Unfortunately, not enough other people had the same idea. The course, which was due to start in January, failed to get off the ground because it did not attract the minimum of 14 students required to make it financially viable.
This year, adult enrolments at Eastleigh are down by 14 per cent. Some classes have been pooled to bring them up to the required numbers but, in other cases, potential students such as myself have simply been turned away.
Next year, the situation is likely to get even worse. Having already put course fees up by 12 per cent this year to cover some of the money it is losing from the Learning and Skills Council, the Hampshire college is preparing to raise prices again by a similar amount.
Like other FE colleges, Eastleigh has been told it must move towards a position where adults pay 37.5 per cent of course costs within two years.
To make matters worse, courses such as Holiday Italian, which do not lead to a qualification, have lost all their government subsidy.
College principal Tony Lau Walker says it is not unusual for about one in eight courses that are advertised in its adult prospectus to not go ahead.
While the college does not like missing out on pound;70 from potential customers, it cannot afford to run classes for just a few people.
If the college increased course fees by the full amount needed to cover the loss of LSC funds, prices would probably rise by a further 6 per cent and it fears more subjects might disappear. "We have been in this market for a long time," he says. "We're trying to maintain as close to normal provision as we can by taking some of the hit ourselves."
Just down the road at Fareham, the FE college pretty much gave up trying to run adult leisure classes two years ago. It is still possible to learn to play the guitar, but a 10-week course that used to cost pound;35 with LSC support is about to rise to pound;127. Brian Howden, the college's marketing manager, believes people who learn a hobby should probably pay the full cost, but the problem is they are accustomed to subsidised fees.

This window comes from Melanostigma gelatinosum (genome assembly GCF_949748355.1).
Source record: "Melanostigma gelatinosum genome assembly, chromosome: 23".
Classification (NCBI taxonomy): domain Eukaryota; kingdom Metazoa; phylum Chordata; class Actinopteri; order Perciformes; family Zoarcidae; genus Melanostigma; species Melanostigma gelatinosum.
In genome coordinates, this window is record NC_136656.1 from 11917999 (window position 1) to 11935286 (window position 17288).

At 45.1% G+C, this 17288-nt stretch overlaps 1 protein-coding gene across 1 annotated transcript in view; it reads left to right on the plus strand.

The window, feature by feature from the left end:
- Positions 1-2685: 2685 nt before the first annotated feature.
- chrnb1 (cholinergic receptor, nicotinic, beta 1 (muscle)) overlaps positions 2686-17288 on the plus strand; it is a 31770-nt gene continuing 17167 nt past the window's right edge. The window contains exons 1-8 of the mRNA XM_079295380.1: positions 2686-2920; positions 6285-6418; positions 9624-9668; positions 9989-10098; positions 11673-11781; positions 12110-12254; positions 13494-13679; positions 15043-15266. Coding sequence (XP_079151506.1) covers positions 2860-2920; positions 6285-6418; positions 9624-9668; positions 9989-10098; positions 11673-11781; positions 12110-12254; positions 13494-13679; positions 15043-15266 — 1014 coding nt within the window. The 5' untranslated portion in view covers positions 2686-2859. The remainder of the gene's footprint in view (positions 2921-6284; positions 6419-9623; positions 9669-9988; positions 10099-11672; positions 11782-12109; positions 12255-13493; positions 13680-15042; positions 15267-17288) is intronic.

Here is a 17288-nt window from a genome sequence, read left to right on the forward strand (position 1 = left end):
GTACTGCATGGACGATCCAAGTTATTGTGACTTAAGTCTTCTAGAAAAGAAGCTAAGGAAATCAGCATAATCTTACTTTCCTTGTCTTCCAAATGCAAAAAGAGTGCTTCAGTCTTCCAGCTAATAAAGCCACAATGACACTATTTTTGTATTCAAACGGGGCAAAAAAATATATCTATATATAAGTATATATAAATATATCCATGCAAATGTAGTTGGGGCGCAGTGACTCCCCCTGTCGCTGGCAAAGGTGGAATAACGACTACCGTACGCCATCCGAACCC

"It comes as a bit of a shock," he says.
Students of Italian at Chichester college can choose between paying pound;196 for an unaccredited 30-week course for beginners or, if they are not scared off by a final exam, there is an Open College Network course of 35 weeks that costs pound;139.
Enrolments for adult leisure courses are down by about 25 per cent this year. "We have no room to subsidise them," says college principal Richard Parker. "We have to pass it on to the learner."
Returning to my doomed Italian course (which would have worked out at Pounds 3.50 per hour), Dr Parker disputes whether this is such a high price to pay. "It's a case of finding a price that the public will bear," he says.
But he accepts colleges will need to improve their marketing and that the quality of teaching will come under greater scrutiny from students.
"Colleges are entering new territory," he says. "Until now, we've not had to be that commercial."